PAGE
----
We are all bound by uncertainty, and scientists if they think that they are less bound by it even with their current understanding of the 'how' should think long and hard about what they are saying.
 

Ryan_m_b

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Both science and religion have to at some point work under faith.
No it doesn't. Faith is the acceptance of a claim without and even in spite of evidence. Science works on the acceptance of claims that have met their burden of proof. People often think and say that science has "faith" when what they are really referring to is that it relies on tentative trust.
But the thing is that science does not answer why: people speculate about the why just like priests speculate about Jesus Christ, Krishna, Mohammed, and even what many call 'God' and this reality that we perceive and engage in.
Of course science speculates on the why for example: "Why does Y happen when X happens" or for a more practical example "why do organisms seem suited for the environment they are in?" Obviously the scientific method is then employed to find answers to these questions. The utterly mundane problem comes when people conflate the use of the term why with some sort of intent/purpose/intelligence.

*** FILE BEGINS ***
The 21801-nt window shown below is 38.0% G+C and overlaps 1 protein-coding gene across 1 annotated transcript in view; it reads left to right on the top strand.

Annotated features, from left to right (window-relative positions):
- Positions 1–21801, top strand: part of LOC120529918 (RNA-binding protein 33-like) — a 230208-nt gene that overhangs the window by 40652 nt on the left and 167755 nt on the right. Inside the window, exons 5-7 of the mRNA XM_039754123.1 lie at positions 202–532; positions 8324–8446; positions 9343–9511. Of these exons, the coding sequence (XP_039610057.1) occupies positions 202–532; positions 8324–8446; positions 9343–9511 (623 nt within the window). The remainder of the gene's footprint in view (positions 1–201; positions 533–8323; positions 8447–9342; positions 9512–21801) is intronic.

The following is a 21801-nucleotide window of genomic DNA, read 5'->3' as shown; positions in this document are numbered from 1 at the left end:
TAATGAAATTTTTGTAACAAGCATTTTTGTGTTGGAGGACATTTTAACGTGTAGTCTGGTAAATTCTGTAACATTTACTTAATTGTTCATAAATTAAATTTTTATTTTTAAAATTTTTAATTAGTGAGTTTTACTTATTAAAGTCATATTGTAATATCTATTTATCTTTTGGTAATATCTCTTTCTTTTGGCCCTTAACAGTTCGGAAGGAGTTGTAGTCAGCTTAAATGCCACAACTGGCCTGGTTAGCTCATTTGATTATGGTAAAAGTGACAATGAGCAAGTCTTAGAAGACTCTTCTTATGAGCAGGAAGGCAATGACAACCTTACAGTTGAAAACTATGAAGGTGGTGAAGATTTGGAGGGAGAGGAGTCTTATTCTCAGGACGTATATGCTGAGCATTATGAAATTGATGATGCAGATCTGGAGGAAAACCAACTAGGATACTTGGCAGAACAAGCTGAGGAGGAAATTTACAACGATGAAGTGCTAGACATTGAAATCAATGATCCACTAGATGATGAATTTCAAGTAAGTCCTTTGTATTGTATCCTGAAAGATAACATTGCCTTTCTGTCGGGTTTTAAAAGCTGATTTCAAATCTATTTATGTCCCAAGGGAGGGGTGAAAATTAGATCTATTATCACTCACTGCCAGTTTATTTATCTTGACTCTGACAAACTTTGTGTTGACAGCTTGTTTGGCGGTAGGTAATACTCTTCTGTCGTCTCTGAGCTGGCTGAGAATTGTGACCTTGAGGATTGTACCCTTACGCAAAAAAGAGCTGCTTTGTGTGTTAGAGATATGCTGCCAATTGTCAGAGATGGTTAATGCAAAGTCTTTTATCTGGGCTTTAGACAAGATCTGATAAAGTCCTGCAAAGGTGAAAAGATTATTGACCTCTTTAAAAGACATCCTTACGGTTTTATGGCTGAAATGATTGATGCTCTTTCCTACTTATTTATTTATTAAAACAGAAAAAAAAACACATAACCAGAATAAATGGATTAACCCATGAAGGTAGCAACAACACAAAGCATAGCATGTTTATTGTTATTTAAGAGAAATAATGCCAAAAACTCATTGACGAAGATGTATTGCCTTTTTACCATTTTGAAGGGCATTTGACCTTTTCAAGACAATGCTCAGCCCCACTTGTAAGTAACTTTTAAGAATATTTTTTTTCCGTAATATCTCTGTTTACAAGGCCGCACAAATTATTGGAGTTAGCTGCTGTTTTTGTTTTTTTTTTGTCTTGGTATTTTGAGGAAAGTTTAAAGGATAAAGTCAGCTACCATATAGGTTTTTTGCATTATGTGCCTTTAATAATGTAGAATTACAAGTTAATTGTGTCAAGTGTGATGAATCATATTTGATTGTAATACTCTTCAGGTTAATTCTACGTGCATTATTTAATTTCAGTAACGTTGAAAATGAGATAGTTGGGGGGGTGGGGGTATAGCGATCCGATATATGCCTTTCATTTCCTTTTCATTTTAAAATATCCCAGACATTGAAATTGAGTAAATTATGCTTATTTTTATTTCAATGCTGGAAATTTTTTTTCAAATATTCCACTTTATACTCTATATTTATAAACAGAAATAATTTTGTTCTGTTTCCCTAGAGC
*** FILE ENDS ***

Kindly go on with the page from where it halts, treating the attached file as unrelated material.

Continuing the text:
Scientists speculate about these things in different ways. Look at for example Quantum Mechanics. You have the Copenhagen interpretation and you have also the Everett interpretation and even now we have various additions and twists on these kinds of things.